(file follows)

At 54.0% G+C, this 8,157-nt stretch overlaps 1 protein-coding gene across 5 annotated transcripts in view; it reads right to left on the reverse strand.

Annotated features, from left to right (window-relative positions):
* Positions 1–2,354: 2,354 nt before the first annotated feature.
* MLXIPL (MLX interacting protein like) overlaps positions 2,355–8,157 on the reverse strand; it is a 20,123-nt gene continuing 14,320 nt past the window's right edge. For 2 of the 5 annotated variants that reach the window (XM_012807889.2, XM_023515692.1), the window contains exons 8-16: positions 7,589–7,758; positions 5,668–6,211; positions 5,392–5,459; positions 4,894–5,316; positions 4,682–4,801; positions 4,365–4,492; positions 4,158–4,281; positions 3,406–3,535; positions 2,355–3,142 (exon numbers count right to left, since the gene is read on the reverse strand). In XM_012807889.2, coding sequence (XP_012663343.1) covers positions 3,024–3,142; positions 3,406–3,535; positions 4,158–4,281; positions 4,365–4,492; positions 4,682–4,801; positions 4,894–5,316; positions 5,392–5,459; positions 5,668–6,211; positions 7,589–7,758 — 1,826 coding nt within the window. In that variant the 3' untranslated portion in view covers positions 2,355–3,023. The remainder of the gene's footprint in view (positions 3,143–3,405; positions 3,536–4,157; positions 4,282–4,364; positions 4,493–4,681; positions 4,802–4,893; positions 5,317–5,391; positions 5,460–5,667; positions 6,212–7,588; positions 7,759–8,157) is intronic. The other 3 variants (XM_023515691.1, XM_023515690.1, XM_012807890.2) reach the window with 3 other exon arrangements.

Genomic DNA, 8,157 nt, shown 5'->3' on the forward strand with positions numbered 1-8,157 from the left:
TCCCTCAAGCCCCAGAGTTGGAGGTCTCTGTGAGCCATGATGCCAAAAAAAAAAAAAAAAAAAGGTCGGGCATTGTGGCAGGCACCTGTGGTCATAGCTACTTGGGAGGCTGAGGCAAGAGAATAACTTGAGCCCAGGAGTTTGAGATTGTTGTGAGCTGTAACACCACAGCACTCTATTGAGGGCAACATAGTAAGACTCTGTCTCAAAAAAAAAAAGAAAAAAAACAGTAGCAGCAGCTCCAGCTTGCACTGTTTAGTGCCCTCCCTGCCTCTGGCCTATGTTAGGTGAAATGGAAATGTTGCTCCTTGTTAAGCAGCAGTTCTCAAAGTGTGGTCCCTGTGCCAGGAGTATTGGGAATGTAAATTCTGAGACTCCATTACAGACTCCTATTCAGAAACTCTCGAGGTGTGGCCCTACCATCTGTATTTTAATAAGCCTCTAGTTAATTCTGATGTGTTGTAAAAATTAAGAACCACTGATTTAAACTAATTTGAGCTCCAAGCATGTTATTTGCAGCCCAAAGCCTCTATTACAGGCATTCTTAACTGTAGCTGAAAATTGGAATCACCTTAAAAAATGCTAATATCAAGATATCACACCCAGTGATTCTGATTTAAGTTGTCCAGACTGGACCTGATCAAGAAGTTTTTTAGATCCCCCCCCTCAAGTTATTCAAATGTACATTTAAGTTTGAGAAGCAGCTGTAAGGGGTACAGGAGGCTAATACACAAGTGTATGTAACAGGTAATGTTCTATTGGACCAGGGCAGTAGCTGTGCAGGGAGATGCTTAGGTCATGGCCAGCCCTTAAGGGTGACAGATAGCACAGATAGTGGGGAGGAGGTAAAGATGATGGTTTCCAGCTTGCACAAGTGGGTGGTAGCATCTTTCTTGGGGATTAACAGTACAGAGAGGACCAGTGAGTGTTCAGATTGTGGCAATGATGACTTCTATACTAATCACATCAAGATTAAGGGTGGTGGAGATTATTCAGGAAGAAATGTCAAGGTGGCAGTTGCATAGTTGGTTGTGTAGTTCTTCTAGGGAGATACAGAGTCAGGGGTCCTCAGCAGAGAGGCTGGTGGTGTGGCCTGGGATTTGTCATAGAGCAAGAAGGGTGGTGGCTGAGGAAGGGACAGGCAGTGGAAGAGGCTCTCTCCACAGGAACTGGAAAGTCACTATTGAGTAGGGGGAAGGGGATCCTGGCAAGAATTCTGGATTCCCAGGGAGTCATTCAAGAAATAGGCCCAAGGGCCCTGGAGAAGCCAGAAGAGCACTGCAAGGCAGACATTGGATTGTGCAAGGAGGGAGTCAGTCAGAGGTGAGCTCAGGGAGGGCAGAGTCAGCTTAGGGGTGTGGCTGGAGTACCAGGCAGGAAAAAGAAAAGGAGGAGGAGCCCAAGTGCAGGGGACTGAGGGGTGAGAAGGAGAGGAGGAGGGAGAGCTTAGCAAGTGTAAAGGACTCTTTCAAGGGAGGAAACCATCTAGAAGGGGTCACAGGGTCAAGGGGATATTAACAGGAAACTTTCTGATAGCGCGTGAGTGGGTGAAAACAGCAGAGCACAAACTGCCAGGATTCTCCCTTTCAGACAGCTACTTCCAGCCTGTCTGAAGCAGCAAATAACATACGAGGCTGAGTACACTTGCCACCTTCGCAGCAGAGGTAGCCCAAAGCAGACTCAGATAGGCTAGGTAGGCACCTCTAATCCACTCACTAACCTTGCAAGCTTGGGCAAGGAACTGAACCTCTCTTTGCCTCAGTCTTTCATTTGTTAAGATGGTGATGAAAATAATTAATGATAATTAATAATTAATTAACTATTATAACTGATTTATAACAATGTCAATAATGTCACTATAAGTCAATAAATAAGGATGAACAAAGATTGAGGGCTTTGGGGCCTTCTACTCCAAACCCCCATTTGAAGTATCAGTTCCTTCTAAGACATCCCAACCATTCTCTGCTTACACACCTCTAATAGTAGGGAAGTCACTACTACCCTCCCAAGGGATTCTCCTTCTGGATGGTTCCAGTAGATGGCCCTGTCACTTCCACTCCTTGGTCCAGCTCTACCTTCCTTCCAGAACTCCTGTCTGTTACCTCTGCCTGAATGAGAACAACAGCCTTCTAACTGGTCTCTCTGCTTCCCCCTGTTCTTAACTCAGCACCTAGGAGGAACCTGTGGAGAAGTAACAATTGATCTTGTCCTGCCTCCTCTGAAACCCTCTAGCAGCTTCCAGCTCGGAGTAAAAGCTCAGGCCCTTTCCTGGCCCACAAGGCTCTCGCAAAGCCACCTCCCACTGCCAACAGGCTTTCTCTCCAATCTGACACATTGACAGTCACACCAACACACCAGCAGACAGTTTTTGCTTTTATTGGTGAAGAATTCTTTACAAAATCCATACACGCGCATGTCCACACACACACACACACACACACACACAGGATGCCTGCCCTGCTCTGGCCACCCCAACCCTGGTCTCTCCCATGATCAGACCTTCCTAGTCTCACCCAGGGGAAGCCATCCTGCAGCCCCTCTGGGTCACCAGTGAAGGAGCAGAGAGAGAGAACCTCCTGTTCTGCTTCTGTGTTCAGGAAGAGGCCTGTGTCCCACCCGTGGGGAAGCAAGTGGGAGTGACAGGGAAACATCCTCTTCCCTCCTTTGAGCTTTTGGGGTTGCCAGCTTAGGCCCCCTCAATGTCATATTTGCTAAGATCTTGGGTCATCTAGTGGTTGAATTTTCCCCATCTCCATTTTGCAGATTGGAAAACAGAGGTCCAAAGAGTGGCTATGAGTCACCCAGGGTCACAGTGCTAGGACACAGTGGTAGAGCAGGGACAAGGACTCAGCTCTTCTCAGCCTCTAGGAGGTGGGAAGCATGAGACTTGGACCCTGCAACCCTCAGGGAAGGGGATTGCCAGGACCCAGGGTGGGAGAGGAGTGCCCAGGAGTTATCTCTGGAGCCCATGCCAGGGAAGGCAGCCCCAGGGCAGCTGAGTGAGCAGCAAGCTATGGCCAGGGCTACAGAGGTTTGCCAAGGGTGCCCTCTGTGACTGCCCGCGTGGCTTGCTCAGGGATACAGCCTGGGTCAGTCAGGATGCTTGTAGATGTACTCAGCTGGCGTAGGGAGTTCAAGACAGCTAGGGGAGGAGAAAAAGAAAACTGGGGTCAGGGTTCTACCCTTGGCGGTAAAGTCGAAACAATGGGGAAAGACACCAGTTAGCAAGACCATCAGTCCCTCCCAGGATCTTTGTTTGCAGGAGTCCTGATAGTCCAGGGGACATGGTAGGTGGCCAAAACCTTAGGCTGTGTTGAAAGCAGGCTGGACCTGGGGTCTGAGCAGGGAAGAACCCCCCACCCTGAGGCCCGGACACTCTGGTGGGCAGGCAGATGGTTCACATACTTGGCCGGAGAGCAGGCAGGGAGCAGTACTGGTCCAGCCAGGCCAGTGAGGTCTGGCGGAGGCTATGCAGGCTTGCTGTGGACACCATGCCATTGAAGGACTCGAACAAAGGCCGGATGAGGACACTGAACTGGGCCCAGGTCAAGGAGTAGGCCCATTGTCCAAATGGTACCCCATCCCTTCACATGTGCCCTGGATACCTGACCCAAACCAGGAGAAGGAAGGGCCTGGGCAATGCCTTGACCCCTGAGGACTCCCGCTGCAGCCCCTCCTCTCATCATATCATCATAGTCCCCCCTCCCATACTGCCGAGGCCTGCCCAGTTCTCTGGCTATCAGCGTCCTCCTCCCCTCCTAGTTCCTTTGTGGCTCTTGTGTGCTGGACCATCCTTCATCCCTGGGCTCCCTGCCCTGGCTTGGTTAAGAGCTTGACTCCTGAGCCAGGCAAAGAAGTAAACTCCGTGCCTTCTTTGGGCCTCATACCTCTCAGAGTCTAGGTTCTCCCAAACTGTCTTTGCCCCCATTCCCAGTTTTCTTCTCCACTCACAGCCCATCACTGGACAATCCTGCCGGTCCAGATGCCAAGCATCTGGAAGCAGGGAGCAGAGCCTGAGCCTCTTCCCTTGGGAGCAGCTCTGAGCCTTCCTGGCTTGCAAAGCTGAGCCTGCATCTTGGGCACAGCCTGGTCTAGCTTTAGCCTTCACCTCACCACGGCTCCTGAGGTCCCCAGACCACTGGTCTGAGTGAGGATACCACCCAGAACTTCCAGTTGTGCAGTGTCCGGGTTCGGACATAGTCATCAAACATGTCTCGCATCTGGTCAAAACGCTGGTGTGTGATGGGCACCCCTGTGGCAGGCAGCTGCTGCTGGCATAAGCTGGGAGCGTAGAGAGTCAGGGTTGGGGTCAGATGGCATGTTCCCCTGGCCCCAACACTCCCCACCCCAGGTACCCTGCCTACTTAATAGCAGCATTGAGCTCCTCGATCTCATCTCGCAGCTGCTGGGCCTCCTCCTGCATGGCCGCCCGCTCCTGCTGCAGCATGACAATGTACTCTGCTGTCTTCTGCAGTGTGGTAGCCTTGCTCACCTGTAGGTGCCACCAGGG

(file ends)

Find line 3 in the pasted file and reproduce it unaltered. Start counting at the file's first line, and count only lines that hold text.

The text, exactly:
* Positions 1–2,354: 2,354 nt before the first annotated feature.